Trafficking laws used to prosecute other offences - study

No convictions for sex or labour trafficking in Ireland in 2014, US state department finds

US secretary of state John Kerry presents the Trafficking in Persons Report. It urged Ireland to implement its trafficking law to ensure offenders were held accountable through convictions and dissuasive sentences. Photograph: Shawn Thew/EPA

US secretary of state John Kerry presents the Trafficking in Persons Report. It urged Ireland to implement its trafficking law to ensure offenders were held accountable through convictions and dissuasive sentences. Photograph: Shawn Thew/EPA

 

Ireland is using anti-trafficking laws to prosecute crimes unrelated to trafficking, a US state department report has found.

The Trafficking in Persons Report, an annual review of the problem, said there were no convictions for sex or labour trafficking in Ireland last year and urged the Government to do more to identify victims.

It found that while the State fully complied with the minimum standards for the elimination of trafficking, it “continued to prosecute a high number of non-trafficking crimes as trafficking cases, including child molestation cases.”

It said potential victims of forced labour in cannabis production were prosecuted and imprisoned for crimes they may have been forced to commit.

The report, drawing on information provided by State agencies and NGOs, shows the Irish authorities initiated 79 trafficking-related investigations last year, up from 56 in 2013. Some 46 suspected victims were identified, most of them victims of sexual exploitation.

Of the victims, seven were believed to have been trafficked to work in Ireland, four were suspected of being forced to commit crime and one was thought to have been brought here to beg.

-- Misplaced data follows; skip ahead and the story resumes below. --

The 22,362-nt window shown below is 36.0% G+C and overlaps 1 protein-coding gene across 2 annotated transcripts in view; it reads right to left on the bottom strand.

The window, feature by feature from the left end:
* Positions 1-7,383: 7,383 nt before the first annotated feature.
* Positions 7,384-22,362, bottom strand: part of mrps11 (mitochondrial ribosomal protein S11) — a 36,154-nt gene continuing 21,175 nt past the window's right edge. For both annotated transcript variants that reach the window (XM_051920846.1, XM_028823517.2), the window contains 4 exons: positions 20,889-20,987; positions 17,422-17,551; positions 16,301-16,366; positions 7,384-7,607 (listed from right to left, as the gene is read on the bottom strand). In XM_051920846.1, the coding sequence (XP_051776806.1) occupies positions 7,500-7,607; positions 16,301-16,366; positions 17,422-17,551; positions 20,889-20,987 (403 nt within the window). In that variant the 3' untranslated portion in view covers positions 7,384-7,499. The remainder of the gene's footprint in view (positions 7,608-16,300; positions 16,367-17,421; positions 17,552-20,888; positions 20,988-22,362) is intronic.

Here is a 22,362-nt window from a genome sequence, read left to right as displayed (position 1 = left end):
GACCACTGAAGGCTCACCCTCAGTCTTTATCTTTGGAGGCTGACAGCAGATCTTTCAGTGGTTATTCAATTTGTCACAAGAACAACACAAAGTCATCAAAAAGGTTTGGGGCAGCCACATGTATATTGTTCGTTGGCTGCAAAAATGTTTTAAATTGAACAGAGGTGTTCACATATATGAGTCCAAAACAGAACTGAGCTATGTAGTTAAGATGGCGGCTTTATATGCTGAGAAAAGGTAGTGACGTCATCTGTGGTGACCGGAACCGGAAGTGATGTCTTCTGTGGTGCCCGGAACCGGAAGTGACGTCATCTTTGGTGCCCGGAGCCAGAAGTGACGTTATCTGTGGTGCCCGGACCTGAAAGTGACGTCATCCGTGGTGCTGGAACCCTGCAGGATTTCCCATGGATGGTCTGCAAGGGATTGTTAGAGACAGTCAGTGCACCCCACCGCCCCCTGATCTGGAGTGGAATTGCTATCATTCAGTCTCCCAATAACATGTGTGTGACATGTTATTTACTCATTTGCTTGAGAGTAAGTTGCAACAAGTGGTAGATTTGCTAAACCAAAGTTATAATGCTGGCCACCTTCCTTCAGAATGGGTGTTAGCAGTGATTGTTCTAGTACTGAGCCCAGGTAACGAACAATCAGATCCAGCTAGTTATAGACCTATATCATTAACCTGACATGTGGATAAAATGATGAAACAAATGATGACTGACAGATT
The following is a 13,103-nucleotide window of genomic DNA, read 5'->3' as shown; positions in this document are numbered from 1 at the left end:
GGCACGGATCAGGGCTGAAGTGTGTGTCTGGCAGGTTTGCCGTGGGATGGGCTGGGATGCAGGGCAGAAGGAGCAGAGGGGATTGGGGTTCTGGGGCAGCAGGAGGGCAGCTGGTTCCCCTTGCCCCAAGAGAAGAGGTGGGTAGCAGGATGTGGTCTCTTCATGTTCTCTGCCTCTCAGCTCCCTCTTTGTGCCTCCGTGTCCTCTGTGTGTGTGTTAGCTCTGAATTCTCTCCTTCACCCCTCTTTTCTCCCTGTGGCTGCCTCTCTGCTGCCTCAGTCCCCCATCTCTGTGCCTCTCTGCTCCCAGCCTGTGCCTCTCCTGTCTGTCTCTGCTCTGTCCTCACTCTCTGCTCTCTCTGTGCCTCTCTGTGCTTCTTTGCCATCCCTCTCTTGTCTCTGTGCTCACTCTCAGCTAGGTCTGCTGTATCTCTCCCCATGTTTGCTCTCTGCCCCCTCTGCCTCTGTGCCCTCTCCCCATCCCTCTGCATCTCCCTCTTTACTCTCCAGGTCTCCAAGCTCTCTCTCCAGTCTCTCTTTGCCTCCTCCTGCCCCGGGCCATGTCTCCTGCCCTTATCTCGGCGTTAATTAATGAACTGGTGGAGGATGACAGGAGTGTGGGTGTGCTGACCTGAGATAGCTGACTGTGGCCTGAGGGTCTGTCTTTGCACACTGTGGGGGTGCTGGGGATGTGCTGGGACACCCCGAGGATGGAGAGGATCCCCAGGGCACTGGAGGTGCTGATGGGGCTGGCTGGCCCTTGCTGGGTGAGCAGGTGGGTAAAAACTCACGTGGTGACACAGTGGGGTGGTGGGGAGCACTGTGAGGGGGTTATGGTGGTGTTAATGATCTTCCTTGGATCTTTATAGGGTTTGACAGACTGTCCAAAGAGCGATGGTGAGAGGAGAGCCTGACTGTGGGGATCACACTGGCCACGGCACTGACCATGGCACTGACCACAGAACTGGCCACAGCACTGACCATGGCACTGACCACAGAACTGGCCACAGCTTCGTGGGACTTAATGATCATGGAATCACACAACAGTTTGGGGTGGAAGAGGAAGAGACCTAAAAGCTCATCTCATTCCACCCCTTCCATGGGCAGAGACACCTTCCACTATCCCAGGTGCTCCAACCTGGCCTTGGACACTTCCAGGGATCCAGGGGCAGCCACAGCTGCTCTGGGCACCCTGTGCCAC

The study found that, last year, most Irish prosecutions under anti-trafficking laws involved the sexual exploitation of children as opposed to trafficking as defined by the UN, though it noted the authorities prosecuted one suspected trafficker for the sex-trafficking of Nigerian girls. “The government sustained efforts to investigate trafficking offences, but did not convict any labour or sex traffickers,” the report says.

Trafficking is an umbrella term for recruiting, harbouring, transporting or obtaining a person for compelled labour or commercial sex acts through force, fraud or coercion.

The state department said the Irish law that banned trafficking conflated possession or creation of child pornography with human trafficking, which meant law enforcement statistics were “unreliable”.

The report, published on Monday by US Secretary of State John Kerry, said Irish authorities reported a rise last year in suspected victims of forced labour, forced criminal activity and forced begging from eastern Europe, particularly Romania, as well as an increase in potential sex trafficking victims from Brazil. Ireland reported a fall in suspected victims from Nigeria.

The report noted that victims had been found in domestic service, restaurants, car washing services and cannabis cultivation. “Some domestic workers, primarily women, employed by foreign diplomats on assignment in Ireland work under poor conditions and are at risk of labour trafficking,” it stated.

The US report urged Ireland to implement its trafficking law to ensure offenders were held accountable through convictions and dissuasive sentences. It also recommended amending the law to allow asylum seekers who are victims to obtain work permits.